On March 30, the United States Trustee overseeing the A. Jaffe and Firestar Diamond Chapter 11 cases filed a motion calling for an independent examiner to look at the role played by the companies’ ultimate owner, Nirav Modi, in the bankruptcies.
The two companies have agreed to the appointment of an examiner in these cases, said the motion filed by trustee William K. Harrington.
“As an independent fiduciary, the Examiner would investigate the relationship between the debtors and any entity under the direct or indirect control of Modi,” the motion argued, “[including] whether and to what extent, if any, Modi or the Modi entities have the ability to direct and/or influence the conduct, decisions, or actions taken by the debtors.”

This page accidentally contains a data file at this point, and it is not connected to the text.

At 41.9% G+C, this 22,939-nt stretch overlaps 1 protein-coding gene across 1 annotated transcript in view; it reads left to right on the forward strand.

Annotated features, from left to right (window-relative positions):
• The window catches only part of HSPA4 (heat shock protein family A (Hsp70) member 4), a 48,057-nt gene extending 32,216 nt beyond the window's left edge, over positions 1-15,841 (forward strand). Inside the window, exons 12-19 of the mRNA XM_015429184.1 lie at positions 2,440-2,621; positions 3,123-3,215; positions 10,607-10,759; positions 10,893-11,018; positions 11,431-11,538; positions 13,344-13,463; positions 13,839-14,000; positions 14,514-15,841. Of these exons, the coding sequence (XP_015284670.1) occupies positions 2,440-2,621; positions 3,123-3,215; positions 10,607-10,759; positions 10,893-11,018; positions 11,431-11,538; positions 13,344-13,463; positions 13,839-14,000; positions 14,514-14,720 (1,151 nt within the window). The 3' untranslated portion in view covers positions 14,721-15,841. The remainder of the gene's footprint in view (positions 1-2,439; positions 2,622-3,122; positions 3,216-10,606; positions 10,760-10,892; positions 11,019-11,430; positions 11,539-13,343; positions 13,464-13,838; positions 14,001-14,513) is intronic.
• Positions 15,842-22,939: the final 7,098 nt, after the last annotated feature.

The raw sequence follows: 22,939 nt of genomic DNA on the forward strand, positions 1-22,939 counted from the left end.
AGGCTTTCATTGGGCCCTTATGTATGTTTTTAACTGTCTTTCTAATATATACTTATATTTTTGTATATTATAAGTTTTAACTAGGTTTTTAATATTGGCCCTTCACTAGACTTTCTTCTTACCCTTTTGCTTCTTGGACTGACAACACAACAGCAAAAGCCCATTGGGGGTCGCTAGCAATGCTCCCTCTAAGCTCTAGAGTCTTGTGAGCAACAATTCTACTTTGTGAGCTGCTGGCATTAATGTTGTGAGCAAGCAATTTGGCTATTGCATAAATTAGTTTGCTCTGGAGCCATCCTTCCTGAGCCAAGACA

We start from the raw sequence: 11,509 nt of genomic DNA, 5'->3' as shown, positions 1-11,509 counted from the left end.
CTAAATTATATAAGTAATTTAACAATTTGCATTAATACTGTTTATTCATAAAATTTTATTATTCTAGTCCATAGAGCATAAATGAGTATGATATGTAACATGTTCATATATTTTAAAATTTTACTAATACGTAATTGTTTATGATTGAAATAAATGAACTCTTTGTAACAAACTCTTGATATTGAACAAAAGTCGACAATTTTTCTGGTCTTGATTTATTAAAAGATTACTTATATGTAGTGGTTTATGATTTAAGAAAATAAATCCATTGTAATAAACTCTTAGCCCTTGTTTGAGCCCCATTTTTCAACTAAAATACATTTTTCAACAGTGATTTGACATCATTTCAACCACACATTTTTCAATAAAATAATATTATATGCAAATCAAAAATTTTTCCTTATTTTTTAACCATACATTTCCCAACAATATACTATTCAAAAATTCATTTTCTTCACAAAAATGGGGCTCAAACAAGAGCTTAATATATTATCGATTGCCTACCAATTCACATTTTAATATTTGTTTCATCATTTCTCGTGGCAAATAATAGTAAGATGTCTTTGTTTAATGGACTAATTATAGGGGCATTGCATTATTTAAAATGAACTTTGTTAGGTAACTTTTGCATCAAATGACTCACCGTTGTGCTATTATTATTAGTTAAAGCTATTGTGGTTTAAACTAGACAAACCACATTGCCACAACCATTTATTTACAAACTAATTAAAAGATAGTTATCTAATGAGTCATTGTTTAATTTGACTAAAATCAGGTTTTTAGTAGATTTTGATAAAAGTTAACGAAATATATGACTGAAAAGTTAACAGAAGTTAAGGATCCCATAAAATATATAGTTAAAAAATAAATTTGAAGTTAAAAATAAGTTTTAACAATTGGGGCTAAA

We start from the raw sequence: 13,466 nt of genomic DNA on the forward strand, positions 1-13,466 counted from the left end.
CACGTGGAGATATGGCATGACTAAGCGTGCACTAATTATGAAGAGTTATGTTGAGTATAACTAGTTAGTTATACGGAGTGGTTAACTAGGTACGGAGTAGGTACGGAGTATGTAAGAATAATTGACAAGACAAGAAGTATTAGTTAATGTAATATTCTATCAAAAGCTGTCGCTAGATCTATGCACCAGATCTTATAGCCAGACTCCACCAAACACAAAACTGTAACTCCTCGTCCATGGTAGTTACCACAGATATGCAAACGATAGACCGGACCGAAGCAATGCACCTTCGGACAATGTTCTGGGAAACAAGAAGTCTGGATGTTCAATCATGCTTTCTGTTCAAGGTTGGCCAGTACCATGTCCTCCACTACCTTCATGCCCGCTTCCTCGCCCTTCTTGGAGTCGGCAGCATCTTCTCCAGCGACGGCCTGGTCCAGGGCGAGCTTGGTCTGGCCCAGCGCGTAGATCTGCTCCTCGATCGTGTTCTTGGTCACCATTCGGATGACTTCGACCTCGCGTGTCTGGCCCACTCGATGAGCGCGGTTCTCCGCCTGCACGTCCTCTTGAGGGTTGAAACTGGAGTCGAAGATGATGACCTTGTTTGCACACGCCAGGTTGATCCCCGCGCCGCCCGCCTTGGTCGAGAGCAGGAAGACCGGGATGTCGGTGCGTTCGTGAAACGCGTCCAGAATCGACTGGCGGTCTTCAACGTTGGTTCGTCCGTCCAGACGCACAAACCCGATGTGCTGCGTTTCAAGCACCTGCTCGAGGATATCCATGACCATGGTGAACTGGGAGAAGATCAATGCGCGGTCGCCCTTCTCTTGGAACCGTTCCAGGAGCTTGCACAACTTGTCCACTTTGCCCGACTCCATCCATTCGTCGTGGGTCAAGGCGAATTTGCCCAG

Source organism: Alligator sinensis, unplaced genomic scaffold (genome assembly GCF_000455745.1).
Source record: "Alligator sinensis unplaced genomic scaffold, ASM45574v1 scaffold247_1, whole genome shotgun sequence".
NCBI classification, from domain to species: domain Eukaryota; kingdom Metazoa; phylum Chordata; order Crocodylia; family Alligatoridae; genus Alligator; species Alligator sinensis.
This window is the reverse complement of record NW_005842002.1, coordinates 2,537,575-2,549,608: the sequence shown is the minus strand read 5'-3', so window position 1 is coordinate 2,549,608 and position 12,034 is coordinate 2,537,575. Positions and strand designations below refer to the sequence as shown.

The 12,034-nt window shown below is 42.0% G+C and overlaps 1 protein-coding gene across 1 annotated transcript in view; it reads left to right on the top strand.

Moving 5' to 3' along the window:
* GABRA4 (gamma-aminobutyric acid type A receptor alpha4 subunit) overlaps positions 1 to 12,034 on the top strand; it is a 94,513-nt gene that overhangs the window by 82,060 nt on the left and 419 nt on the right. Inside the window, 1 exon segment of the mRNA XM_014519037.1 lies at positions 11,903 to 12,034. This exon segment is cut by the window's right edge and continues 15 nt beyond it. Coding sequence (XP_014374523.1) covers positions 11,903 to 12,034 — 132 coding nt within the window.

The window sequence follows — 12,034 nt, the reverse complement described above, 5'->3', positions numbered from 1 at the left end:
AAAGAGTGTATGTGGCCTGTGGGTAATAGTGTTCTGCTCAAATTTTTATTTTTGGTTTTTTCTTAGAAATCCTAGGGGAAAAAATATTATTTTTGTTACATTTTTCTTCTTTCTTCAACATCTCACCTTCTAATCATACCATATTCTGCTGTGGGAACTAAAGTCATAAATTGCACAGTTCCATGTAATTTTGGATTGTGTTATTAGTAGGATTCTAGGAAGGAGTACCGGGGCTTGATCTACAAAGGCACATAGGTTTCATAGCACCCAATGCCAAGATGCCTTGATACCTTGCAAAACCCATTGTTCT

Modi, an Indian billionaire, has been accused of receiving up to $2 billion in unauthorized loans from Punjab National Bank in India, in association with uncle Mehul Choksi, the chairman of Gitanjali Gems. Modi has denied the charges.
The proposed examiner would also look at whether any company officials knowingly participated in any kind of fraudulent activity, the motion said. A. Jaffe has previously said in a statement that “it is not in any way involved with any of the alleged conduct that is the subject of the accusations.”
Last week, state-owned Punjab National Bank attempted to slow down the proposed sale of A. Jaffe and Firestar Diamond. The two parties had called for an expedited sale so the new owners can premiere the lines at the JCK Las Vegas show.
At press time, neither company has lined up the customary pre-sale stalking horse bidder, but their attorneys said in a legal filing that 25 companies have shown enough interest to execute nondisclosure agreements.
On Feb 26., A. Jaffe, Firestar Diamond, and subsidiary Fantasy Inc. filed for Chapter 11 in New York federal court, saying that fallout from the Modi scandal had impacted their business.